Woman putting in ear buds as she prepares to exercise for story about hearing loss


Types of hearing loss and how to prevent them

  • People with certain cardiovascular conditions have a 15% increased risk of hearing loss.
  • People who have diabetes and are insulin-dependent have a higher risk of damage to their hearing structures.

A hearing impairment is one of the most common health conditions. It is estimated that 15 percent of American adults have some trouble hearing and 25 million Americans experience an episode of tinnitus (ringing in the ears) each year. In this article, we’ll discuss common types of hearing loss, some health conditions that are also related to hearing loss—and offer details about prevention and monitoring of hearing loss.


Sudden hearing loss? Seek treatment right away

Injury, illness or extremely loud sounds can cause hearing loss to happen quickly, and you should seek immediate medical care in any of those cases. But sometimes hearing loss happens without any apparent cause, often resulting in sudden deafness in one ear. When hearing loss appears suddenly, there is usually a short time window—a matter of days or weeks—before the loss becomes permanent. If you experience sudden hearing loss in one ear or both, whatever the cause, get medical treatment right away.


Gradual hearing loss? Visit an audiologist

For most people experiencing hearing loss, the change happens gradually. This can be caused by the normal aging process, by sustained exposure to loud noises or even by wax build-up. Sometimes, hearing loss is an inherited trait. In this case, hearing loss can happen at any age and the severity vary by individual. For these kinds of hearing loss, it is important to measure what you can and cannot hear with an audiology evaluation. With this information, your audiologist can identify strategies to manage your hearing loss.


Heart disease and hearing loss

There are approximately 18.2 million adults with coronary heart disease in the United States, and it is the leading cause of death in this country. What many people don’t realize is that heart disease can have a negative effect on your ability to hear. Recent studies suggest those with certain cardiovascular conditions have a 15% increased risk of hearing loss. For African Americans with heart disease, that risk is even higher.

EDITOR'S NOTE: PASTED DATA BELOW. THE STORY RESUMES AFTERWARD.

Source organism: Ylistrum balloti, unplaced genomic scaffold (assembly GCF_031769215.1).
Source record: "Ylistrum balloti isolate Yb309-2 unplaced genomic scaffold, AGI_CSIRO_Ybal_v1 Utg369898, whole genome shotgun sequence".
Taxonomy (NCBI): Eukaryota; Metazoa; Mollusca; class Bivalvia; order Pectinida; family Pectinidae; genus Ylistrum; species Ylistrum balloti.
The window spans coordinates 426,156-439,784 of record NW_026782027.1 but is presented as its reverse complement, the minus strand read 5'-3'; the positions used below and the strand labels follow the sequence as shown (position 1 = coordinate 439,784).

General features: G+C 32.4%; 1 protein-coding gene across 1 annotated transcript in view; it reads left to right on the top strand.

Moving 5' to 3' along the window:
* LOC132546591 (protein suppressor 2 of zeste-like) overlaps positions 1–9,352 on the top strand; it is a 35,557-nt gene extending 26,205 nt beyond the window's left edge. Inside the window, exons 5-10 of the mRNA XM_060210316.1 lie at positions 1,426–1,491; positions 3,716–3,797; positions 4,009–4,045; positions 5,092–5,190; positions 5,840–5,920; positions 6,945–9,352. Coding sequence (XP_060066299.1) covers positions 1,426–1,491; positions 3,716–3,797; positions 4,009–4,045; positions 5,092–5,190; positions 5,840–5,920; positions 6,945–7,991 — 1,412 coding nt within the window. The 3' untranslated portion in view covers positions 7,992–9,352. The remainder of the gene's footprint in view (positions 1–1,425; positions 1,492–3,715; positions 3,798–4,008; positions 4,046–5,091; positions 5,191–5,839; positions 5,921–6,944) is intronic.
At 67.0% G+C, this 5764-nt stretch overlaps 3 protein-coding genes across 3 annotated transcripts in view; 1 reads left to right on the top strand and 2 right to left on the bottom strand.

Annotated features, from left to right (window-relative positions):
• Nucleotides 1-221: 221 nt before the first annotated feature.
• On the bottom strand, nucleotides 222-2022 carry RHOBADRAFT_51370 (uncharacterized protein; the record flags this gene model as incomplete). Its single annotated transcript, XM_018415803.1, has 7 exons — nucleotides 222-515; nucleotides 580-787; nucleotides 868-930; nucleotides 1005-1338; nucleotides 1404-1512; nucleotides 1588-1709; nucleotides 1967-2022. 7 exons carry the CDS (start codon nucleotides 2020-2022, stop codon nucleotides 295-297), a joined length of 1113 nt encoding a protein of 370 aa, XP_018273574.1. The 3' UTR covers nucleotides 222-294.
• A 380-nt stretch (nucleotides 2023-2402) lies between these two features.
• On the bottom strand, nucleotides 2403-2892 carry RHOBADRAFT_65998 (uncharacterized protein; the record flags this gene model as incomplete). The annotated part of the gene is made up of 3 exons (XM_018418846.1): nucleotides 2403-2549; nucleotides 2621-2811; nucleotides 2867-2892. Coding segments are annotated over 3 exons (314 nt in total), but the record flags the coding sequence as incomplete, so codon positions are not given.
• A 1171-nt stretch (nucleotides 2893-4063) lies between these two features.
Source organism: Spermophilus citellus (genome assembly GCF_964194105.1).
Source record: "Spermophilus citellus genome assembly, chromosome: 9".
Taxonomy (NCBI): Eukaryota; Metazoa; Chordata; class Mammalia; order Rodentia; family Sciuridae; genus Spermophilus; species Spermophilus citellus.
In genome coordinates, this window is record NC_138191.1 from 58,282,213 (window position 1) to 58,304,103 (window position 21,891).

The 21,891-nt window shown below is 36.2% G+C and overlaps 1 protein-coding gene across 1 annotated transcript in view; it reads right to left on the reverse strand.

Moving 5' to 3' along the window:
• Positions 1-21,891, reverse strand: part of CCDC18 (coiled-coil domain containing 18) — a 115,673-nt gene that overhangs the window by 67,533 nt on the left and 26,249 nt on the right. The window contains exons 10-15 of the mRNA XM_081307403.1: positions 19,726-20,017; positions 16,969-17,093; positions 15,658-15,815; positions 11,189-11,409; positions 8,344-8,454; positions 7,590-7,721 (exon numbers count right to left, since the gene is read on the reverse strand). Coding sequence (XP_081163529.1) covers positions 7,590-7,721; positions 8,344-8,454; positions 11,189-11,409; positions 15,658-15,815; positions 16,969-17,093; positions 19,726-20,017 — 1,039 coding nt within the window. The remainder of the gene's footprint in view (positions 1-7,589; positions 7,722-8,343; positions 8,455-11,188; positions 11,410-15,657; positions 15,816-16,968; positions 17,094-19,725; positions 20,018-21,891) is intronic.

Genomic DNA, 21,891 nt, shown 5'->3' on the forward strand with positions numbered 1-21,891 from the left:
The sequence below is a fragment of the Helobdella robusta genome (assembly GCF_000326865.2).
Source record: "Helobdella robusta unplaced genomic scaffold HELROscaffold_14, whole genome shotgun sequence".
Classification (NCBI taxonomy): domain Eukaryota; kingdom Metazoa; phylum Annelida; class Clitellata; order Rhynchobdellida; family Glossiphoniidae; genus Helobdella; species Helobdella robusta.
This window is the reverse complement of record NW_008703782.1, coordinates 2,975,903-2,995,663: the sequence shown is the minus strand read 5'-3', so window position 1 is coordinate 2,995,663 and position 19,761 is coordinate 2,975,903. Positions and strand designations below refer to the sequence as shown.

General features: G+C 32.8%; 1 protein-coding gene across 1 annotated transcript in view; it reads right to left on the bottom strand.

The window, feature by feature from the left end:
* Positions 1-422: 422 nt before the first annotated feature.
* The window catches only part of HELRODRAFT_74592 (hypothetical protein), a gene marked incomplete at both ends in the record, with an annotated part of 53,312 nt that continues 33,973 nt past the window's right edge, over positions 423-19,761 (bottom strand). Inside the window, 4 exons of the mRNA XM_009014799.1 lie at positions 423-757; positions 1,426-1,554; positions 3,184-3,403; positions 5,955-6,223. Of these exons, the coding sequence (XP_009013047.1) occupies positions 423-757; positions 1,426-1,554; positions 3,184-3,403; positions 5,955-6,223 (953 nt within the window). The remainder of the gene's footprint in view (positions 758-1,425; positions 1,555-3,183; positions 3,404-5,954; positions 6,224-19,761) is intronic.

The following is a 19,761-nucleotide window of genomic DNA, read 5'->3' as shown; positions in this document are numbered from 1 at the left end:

Diabetes and hearing loss

In the United States, there are approximately 34.2 million Americans with diabetes. Studies show that those who have diabetes and are insulin-dependent have a higher risk of damage to their hearing structures. This can lead to a gradual decrease in hearing. For the 14.3 million Americans who have diabetes and are age 65 and older, this creates particularly difficult situation: not only can their diabetes contribute to hearing loss, but older people may assume that their hearing loss is simply a result of aging—so they don’t always take preventative measures that could protect their hearing.


How to prevent hearing loss

Once you experience hearing loss, it is difficult to reverse the effects. Prevention is the key. Currently there are no medications or supplements that can prevent or treat hearing loss. Here are some tips to protect your hearing:

  • Avoid excessive noise. It’s not a good idea for anyone to expose themselves to high and sustained levels of noise, but it’s particularly important for those with underlying health issues. Loud concerts, noisy work environments, even traffic—it’s best to limit your exposure as much as possible.
  • Wear hearing protection. Sometimes you have to mow the lawn or run the vacuum cleaner. When you can’t avoid noise, take precautions to safeguard your ears. Wear earplugs or noise-reducing headphones.
  • Manage your health condition. Following medication instructions, dietary guidelines and exercise programs are important to manage chronic illnesses like heart disease and diabetes—and to prevent an impact on your hearing. 
  • Get care from an audiologist. For those with heart disease or diabetes, it’s important to complete a baseline hearing test with an Audiologist soon after a diagnosis. This test should be completed every 2–3 years to monitor any changes in hearing.


Treatment for hearing loss

  • Removing wax. Wax build-up can cause hearing loss, and simply removing the wax can make a big difference.
  • Surgery. Surgery can be effective for issues with the eardrum or the tiny bones within the ear. One common surgical procedure, often performed on children with frequent ear infections, is inserting tubes to help drain fluid from ear.
  • Hearing aids. These devices are used for many types of hearing loss, and for people of all ages. They amplify sound and deliver it into the ear canal. 
  • Cochlear implants. For severe or congenital hearing loss, these implants take in sound and deliver it directly to the hearing nerves.


For any type of hearing loss: See an audiologist

Audiologists are specialists in hearing loss and balance disorders, and they can be an important part of your overall care team—collaborating with primary or other specialty care providers to promote your overall wellness. Learn more about audiology services at Allina Health.


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